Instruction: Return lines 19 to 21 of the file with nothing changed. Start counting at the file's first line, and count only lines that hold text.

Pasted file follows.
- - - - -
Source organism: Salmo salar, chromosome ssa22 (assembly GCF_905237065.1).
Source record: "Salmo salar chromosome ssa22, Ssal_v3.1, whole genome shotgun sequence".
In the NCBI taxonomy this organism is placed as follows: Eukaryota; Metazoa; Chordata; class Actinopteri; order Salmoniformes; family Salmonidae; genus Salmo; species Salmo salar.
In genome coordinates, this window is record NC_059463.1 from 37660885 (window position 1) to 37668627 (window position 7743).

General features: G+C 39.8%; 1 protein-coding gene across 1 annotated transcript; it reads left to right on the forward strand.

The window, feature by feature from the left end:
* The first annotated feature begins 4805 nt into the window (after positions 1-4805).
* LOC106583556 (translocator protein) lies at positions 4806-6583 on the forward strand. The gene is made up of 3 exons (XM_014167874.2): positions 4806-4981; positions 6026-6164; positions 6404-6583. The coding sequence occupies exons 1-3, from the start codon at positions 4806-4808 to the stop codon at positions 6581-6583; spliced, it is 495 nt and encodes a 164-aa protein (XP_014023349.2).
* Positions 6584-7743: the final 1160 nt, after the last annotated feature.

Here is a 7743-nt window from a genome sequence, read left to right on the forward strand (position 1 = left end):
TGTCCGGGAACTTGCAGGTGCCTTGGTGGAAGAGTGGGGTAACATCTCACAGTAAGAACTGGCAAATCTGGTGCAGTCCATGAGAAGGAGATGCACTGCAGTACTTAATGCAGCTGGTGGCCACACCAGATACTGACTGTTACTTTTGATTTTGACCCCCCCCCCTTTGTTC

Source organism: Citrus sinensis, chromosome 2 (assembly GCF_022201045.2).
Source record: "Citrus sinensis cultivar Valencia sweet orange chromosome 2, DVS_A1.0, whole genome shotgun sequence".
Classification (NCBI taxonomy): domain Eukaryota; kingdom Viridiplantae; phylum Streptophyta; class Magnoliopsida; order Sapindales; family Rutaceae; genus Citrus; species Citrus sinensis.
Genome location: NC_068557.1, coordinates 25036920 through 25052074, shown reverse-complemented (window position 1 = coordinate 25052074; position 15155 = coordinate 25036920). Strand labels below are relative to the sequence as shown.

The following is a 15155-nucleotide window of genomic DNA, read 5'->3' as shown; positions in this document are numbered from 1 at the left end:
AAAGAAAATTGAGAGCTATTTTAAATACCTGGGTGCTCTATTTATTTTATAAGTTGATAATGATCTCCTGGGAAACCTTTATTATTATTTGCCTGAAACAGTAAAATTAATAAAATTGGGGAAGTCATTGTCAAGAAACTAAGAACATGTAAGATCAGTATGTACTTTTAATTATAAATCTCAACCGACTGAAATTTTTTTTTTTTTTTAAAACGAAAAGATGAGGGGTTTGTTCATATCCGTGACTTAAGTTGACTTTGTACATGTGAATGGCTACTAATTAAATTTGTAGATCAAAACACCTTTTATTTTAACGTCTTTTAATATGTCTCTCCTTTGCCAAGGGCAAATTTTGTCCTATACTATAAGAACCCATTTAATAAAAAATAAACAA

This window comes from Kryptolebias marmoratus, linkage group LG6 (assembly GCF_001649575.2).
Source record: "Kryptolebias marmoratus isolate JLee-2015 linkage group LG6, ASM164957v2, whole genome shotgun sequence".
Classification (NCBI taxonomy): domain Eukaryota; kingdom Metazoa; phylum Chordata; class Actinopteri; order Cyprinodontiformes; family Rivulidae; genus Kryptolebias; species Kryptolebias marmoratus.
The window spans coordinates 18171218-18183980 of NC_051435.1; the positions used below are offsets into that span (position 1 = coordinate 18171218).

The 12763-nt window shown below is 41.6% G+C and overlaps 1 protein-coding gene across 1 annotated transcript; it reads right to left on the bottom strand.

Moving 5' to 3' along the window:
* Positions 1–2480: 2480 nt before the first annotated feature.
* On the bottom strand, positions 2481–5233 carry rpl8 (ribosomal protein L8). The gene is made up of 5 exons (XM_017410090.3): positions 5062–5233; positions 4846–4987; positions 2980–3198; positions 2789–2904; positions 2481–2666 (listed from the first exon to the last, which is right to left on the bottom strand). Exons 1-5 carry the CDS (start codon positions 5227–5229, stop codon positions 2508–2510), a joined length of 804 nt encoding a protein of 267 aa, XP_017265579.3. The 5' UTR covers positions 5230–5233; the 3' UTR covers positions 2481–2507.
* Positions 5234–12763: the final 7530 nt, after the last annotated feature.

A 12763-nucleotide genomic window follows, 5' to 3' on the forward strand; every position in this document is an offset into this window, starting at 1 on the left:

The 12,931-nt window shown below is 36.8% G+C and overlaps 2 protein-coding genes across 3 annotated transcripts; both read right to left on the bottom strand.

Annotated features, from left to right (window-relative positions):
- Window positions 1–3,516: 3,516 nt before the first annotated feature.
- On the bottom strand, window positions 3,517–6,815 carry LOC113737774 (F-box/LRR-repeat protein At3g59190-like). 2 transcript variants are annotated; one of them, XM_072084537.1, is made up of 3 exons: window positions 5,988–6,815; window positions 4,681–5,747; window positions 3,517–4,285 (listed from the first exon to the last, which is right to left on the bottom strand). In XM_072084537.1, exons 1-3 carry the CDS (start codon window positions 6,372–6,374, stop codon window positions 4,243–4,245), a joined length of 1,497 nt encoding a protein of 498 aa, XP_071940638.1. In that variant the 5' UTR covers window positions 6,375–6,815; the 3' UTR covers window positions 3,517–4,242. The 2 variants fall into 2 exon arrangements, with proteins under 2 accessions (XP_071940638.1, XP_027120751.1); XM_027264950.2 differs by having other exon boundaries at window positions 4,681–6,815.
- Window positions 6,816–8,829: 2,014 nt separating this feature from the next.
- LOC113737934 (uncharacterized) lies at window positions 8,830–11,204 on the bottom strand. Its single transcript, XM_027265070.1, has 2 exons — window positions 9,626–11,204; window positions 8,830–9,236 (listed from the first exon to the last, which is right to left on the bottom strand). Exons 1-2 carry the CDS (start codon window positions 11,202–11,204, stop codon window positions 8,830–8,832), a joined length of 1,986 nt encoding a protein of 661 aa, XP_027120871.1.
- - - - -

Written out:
Source record: "Kryptolebias marmoratus isolate JLee-2015 linkage group LG6, ASM164957v2, whole genome shotgun sequence".
Classification (NCBI taxonomy): domain Eukaryota; kingdom Metazoa; phylum Chordata; class Actinopteri; order Cyprinodontiformes; family Rivulidae; genus Kryptolebias; species Kryptolebias marmoratus.
The window spans coordinates 18171218-18183980 of NC_051435.1; the positions used below are offsets into that span (position 1 = coordinate 18171218).